The undoubted "father" of Cleveland history was CHARLES WHITTLESEY, a professional geologist and first president of the WESTERN RESERVE HISTORICAL SOCIETY. He published Early History of Cleveland, Ohio, Including Original Papers and Other Matter Relating to the Adjacent Country. With Biographical Notices of the Pioneers and Surveyors (Cleveland: Fairbanks, Benedict & Co., 1867). This 400-plus page history blends archeology and geology, beginning with a description of "Pre-Adamite History"—or the geology of the Cleveland area—and ending with a section on "Fluctuations in the Level of Lake Erie." In between there is the substance if not the form of history, or, as another Cleveland historian described it: "disconnected facts collected from original and widely diverse sources." But that same critic asserted that "no history of Cleveland can be written, in all time to come, that is not primarily based upon...the intelligent labor of Col. Whittlesey." Whittlesey set down an embryonic chronological structure that his successors borrowed, in whole or in part.
Twenty years after Early History of Cleveland was published, W. Scott Robison produced a 500-page History of the City of Cleveland: Its Settlement, Rise, and Progress (Cleveland: Robison & Crockett-The Sunday World, 1887), including a biographical segment describing 44 persons. This volume has Robison listed as editor; some chapters or parts thereof were written by other, identified, authors. The publishers' preface states their endeavor to present "a book that could be sold at a price considerably less than that of the average local work of this kind," explaining that "voluminous and elaborate local histories, with their proportionately high cost, have not proved commercial successes." Robison's volume claims to avoid "prolix statements of facts, long comments, expanded theories and tedious discussions" as well as "the history of the Indian tribes which inhabited this region..." Robison's story extends from the organization of the CONNECTICUT LAND CO. to 1887; he shows concern for culture and PHILANTHROPY as well as politics and economic circumstances, complementing Whittlesey's earlier volume. In 1893 a very different and, for its time, a very unusual perspective on Cleveland's past appeared with the publication of MARY BIGELOW INGHAM's Women of Cleveland and Their Work (Cleveland: W. A. Ingham, 1893). The book, divided into 30 chapters, is basically a biographical account of women who were active in institutions such as churches, asylums, sewing, and temperance organizations. But there are some descriptions of those institutions and organizations, too.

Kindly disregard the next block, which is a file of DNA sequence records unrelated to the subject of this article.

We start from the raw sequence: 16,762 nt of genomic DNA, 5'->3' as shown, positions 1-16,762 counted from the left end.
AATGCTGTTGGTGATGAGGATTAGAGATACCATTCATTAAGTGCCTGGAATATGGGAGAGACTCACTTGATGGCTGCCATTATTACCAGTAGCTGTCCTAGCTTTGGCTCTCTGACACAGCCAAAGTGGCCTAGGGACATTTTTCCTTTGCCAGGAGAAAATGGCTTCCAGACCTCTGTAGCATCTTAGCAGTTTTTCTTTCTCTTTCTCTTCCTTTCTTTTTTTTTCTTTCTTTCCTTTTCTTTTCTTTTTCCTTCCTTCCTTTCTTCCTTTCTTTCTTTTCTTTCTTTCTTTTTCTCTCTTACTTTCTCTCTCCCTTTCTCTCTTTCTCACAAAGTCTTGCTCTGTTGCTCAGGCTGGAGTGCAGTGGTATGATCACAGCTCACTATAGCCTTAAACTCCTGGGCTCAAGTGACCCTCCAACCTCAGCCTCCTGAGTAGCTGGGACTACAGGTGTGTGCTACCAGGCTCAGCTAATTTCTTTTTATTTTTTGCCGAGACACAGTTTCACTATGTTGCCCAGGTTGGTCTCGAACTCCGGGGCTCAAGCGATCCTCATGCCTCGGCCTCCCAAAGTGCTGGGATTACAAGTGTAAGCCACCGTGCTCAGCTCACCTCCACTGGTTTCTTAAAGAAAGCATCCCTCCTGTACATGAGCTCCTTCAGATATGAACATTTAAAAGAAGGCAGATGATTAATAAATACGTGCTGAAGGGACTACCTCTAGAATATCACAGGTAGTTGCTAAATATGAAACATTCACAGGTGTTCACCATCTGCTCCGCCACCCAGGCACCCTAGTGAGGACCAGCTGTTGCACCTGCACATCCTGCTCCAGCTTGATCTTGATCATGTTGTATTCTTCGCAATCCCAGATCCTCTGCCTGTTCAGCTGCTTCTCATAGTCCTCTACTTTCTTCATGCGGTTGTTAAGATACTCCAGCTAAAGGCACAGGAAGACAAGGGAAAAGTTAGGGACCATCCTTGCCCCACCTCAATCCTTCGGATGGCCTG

In 1896 the centennial of Cleveland's founding was marked by the publication of 2 histories. Clara A. Urann published a brief (120-page) Centennial History of Cleveland (Cleveland: J. B. Savage, 1896), undocumented but containing considerable primary-source quotations emphasizing social and cultural developments in the city, with less attention to economics and very little political history. Considerably larger in scope and purpose was JAMES HENRY KENNEDY's A History of the City of Cleveland: Its Settlement, Rise, and Progress, 1796-1896 (Cleveland: Imperial Press, 1896). Seven years earlier, Kennedy, a Cleveland journalist, had collaborated with Wilson M. Day in producing The Bench and Bar of Cleveland (Cleveland: Cleveland Printing & Publishing Co., 1889), a compilation of biographies of lawyers. Day was then editor of Iron Trade Review; he later headed the Cleveland Chamber of Commerce and served as director-general of the city's centennial celebration. Kennedy's illustrated and indexed history of Cleveland is documented but addressed to the general reader; it was intended to explain Cleveland's rise and progress.